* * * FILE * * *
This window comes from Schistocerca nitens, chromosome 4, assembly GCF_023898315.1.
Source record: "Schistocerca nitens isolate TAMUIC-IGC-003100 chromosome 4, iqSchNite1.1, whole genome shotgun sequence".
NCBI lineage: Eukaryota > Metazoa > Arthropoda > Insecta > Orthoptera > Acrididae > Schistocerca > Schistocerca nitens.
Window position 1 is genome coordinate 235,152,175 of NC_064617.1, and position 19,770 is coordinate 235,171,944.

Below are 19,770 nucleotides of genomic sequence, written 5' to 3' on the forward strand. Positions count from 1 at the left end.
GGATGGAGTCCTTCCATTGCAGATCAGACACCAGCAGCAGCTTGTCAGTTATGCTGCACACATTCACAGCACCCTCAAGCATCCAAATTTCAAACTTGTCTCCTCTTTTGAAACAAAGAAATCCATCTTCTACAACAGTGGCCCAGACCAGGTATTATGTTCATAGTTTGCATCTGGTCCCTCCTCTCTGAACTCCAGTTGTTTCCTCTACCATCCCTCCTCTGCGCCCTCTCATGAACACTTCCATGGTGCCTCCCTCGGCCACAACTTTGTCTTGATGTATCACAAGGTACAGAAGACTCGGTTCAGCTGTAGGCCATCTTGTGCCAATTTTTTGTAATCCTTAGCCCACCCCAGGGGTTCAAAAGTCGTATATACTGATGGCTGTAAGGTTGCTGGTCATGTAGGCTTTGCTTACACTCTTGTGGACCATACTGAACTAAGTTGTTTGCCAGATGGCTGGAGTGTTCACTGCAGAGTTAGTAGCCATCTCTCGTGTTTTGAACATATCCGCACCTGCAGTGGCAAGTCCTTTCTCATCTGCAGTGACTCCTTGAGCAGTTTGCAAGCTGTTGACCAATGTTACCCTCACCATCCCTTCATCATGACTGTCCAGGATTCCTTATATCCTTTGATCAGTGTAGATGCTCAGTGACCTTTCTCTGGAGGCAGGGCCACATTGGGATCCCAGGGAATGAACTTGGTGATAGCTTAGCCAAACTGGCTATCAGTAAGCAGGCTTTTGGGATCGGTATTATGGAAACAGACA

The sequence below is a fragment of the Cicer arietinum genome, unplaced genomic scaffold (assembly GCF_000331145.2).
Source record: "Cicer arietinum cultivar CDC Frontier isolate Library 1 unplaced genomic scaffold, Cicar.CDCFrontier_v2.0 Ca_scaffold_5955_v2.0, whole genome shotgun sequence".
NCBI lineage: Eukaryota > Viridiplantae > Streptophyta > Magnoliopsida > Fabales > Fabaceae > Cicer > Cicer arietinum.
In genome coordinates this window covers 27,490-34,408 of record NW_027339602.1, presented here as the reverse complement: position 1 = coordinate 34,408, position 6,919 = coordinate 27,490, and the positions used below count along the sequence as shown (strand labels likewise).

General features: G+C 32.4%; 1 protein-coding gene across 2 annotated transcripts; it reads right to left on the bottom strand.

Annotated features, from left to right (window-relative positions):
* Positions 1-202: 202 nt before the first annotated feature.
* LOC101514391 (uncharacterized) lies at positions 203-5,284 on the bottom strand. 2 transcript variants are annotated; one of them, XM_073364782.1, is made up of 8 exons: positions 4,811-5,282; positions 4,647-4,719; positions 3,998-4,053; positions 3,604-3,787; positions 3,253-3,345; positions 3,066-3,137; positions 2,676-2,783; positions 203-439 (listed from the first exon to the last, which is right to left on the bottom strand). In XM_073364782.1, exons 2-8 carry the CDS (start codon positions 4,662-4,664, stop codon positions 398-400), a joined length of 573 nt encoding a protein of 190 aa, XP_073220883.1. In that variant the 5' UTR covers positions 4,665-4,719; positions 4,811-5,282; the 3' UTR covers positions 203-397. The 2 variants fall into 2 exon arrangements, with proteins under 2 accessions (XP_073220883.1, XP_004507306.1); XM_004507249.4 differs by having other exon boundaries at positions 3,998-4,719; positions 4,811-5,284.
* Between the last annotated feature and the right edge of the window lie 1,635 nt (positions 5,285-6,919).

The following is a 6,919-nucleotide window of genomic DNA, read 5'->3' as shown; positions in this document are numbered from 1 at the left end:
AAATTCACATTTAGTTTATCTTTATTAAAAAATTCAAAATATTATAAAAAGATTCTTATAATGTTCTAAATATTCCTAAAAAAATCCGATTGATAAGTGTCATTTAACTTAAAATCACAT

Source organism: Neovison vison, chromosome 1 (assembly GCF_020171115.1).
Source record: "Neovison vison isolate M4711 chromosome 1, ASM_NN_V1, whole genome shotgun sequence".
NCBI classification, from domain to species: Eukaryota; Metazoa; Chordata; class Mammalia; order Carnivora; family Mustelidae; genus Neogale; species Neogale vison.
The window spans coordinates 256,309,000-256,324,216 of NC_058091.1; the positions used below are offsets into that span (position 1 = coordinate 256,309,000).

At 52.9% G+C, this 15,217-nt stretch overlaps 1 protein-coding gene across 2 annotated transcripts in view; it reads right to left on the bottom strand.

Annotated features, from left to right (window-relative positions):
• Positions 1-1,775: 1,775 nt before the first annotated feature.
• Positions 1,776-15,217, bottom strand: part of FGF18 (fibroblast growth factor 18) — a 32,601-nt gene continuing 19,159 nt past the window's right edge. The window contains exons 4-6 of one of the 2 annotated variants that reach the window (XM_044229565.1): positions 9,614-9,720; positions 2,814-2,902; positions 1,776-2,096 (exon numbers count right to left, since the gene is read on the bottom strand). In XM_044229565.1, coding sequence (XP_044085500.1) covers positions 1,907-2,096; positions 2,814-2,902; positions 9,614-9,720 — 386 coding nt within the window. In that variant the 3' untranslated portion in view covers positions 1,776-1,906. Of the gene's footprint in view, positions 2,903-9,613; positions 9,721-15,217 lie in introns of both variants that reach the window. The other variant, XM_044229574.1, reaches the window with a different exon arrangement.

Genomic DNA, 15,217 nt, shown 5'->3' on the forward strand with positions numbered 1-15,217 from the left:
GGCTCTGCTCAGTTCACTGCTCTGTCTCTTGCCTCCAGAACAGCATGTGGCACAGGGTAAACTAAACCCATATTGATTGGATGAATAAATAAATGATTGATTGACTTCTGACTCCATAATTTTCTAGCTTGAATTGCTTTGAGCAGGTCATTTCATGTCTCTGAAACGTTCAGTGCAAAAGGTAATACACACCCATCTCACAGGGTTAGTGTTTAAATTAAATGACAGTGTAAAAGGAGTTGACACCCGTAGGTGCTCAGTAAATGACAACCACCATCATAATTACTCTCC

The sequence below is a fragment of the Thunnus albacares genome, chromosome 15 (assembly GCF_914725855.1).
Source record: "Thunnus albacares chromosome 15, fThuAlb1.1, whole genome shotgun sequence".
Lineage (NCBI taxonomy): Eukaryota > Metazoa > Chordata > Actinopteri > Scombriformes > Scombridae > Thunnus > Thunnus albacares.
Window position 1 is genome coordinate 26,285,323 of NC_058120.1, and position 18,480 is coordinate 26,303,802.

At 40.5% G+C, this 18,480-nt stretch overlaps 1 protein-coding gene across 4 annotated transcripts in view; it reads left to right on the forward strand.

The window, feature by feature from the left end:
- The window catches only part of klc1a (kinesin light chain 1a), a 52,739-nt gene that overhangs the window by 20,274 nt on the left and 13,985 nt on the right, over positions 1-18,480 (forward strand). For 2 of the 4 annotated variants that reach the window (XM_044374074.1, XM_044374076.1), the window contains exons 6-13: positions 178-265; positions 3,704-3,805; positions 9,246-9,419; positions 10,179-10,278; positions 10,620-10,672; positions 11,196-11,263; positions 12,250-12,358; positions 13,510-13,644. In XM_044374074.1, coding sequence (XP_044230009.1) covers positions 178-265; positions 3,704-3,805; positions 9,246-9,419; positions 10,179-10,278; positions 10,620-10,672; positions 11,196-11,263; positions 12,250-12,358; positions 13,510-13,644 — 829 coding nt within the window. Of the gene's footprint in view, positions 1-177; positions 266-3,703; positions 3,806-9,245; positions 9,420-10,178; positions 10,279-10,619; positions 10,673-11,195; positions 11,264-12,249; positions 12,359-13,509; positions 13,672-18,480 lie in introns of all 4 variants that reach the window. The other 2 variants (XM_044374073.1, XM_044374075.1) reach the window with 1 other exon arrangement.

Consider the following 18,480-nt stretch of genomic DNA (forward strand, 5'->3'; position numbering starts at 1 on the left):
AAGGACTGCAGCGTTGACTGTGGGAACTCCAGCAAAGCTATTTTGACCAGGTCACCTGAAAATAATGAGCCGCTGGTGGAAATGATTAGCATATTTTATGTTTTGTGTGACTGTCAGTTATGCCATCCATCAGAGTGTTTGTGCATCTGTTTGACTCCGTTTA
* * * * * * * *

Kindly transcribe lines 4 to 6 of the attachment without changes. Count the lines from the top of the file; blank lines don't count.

Window position 1 is genome coordinate 235,152,175 of NC_064617.1, and position 19,770 is coordinate 235,171,944.

Below are 19,770 nucleotides of genomic sequence, written 5' to 3' on the forward strand. Positions count from 1 at the left end.
GGATGGAGTCCTTCCATTGCAGATCAGACACCAGCAGCAGCTTGTCAGTTATGCTGCACACATTCACAGCACCCTCAAGCATCCAAATTTCAAACTTGTCTCCTCTTTTGAAACAAAGAAATCCATCTTCTACAACAGTGGCCCAGACCAGGTATTATGTTCATAGTTTGCATCTGGTCCCTCCTCTCTGAACTCCAGTTGTTTCCTCTACCATCCCTCCTCTGCGCCCTCTCATGAACACTTCCATGGTGCCTCCCTCGGCCACAACTTTGTCTTGATGTATCACAAGGTACAGAAGACTCGGTTCAGCTGTAGGCCATCTTGTGCCAATTTTTTGTAATCCTTAGCCCACCCCAGGGGTTCAAAAGTCGTATATACTGATGGCTGTAAGGTTGCTGGTCATGTAGGCTTTGCTTACACTCTTGTGGACCATACTGAACTAAGTTGTTTGCCAGATGGCTGGAGTGTTCACTGCAGAGTTAGTAGCCATCTCTCGTGTTTTGAACATATCCGCACCTGCAGTGGCAAGTCCTTTCTCATCTGCAGTGACTCCTTGAGCAGTTTGCAAGCTGTTGACCAATGTTACCCTCACCATCCCTTCATCATGACTGTCCAGGATTCCTTATATCCTTTGATCAGTGTAGATGCTCAGTGACCTTTCTCTGGAGGCAGGGCCACATTGGGATCCCAGGGAATGAACTTGGTGATAGCTTAGCCAAACTGGCTATCAGTAAGCAGGCTTTTGGGATCGGTATTATGGAAACAGACA